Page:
Category Archives: History

Dred Free

My latest from The Rebel:

On May 26, 1857, Dred Scott got his freedom. Yes, the plaintiff in the all time worst piece of judicial activism, Dred Scott v Sandford, was actually freed shortly after the Supreme Court essentially ruled that there were no free states in the U.S., precipitating the Civil War. And it happened because where law failed, some human hearts succeeded, with some former owners funding his court challenge and another, after he lost, making sure he was freed. It’s a humbling reminder that we can always do the right thing in our own time even if the world is wrong or indifferent.

You can find the audio-only version here:

Robson Rebel, May 26 - Download This Episode

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The end of the world news

While politicians are gassing on, here’s the sort of thing that really matters: the Washington Post reports on a superbug resistant to last-resort antibiotics, and liable to share its genes with other more sinister bacteria, that has reached the United States.

People tell me, oh, I wouldn’t want to live in the Middle Ages because they didn’t have antibiotics. Well, we did and we squandered them.

Three cheers for modernity.

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King Justin

In my latest column for the National Post I argue that Trudeau manhandling MPs was not just rudeness to colleagues. It was an assault by the executive branch on the legislature and, therefore, on Canadian citizens, who elect MPs to control the government on their behalf.

One more reason we urgently need to fix our Constitution. Please back our documentary project and help us show the way.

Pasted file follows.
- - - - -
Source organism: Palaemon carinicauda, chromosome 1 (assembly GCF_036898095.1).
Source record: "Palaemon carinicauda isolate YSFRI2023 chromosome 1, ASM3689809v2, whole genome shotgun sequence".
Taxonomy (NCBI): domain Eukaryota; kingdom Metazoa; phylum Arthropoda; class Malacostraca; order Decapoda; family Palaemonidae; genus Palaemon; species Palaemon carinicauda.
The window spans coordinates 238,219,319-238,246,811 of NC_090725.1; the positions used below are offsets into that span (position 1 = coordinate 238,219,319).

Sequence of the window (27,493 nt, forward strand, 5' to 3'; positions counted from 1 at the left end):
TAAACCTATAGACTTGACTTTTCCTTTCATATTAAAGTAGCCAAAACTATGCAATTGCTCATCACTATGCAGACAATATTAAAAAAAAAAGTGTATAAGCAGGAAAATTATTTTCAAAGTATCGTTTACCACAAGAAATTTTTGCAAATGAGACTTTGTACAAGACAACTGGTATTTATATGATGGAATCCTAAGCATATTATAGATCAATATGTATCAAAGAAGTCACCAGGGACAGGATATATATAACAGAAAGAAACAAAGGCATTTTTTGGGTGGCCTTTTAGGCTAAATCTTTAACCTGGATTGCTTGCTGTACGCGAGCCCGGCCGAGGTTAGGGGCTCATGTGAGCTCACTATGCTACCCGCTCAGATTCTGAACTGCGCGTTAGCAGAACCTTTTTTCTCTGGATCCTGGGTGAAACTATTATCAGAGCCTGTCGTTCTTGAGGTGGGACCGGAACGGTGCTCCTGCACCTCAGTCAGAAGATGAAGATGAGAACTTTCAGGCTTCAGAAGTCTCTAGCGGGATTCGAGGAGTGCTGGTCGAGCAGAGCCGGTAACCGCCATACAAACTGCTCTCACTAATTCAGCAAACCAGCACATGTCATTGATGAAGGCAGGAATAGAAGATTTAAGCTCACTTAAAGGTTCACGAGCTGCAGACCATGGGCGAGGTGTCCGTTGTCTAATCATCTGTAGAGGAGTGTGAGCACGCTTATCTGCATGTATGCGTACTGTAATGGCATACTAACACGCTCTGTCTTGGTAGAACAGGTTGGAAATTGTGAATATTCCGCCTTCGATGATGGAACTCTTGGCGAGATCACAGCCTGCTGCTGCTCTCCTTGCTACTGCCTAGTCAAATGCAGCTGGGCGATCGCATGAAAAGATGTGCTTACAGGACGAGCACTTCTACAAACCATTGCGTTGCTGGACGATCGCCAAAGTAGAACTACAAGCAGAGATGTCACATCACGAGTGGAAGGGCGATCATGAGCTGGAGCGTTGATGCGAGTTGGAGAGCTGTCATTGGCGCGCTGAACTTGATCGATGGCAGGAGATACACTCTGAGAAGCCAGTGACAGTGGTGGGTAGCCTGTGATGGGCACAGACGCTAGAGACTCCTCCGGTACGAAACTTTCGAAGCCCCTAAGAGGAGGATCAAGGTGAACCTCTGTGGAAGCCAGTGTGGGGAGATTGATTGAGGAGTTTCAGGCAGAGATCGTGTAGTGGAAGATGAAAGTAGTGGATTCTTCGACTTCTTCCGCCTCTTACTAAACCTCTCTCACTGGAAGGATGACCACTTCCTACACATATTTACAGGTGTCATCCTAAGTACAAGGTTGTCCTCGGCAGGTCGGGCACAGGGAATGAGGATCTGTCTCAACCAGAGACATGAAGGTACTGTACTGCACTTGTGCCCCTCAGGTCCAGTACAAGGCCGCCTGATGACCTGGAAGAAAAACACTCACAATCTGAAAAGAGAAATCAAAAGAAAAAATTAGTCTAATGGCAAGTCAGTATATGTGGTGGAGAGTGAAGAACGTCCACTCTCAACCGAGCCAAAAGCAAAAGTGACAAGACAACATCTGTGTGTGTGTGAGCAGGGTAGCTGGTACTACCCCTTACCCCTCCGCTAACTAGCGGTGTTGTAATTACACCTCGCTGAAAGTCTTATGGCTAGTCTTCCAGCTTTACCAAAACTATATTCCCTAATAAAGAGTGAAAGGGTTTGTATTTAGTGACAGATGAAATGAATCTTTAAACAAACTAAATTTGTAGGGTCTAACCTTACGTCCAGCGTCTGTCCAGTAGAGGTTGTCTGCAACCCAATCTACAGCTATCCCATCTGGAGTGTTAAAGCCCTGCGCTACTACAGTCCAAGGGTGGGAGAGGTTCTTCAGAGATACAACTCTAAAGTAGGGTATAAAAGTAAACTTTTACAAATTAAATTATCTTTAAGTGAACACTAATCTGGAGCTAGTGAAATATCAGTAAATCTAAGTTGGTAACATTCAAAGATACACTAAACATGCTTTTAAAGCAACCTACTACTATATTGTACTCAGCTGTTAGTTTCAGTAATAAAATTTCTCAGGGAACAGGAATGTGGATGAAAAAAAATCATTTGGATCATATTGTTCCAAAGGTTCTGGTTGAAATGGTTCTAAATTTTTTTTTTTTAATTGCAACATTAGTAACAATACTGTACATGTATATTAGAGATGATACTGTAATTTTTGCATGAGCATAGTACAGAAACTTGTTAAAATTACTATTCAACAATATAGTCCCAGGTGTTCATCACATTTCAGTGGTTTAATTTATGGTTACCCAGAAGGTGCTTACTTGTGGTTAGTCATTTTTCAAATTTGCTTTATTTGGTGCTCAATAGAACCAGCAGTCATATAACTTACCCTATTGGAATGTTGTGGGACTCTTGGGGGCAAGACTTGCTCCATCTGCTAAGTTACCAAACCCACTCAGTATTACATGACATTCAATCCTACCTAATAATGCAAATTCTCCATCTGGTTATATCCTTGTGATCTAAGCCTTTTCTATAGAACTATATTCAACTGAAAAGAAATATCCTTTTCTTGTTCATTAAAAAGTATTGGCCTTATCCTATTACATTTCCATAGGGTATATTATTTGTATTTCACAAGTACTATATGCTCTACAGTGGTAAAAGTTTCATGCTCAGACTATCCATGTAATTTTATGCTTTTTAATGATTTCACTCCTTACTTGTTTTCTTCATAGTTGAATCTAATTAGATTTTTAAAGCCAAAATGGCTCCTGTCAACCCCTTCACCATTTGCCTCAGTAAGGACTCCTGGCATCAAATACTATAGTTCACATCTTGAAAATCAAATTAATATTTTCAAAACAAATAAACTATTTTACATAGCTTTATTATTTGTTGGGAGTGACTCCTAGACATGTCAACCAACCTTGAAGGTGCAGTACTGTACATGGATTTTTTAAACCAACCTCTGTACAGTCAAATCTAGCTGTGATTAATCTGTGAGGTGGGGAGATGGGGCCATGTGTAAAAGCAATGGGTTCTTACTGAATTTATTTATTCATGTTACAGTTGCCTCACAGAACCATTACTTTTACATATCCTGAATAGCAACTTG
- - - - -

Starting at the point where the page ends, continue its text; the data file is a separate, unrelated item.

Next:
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Legion de Elba

My latest for The Rebel: On May 19 the French Legion d’Honneur was established. In 1802. By Napoleon. The famous dictator and failed aggressor. Many recipients have been outstanding human beings., But the Legion d’Honneur underlines the tragic difficulty in places without the Anglosphere’s tradition of liberty under law successfully maintained in finding aspects of their heritage worth celebrating and rallying round in the name of good government and civic virtue.

The audio-only version is available here:

Robson Rebel, May 19 - Download This Episode

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AAAAA

In my latest piece for The Rebel, I note that May 12 is the date in 1933 that FDR signed the Agricultural Adjustment Act into law, a brilliant government plan to increase prosperity by destroying wealth, specifically to feed a hungry nation by plowing food right back into the dirt. This approach has of course caught on in the public sector. But it’s also the date the founders of Alcoholics Anonymous first met, in 1935, and by creating a group reliant on voluntary organization, fellowship and humility has done far more to help mankind than any government War on Drugs, the welfare state or virtually any government program to make us better off by making us worse off.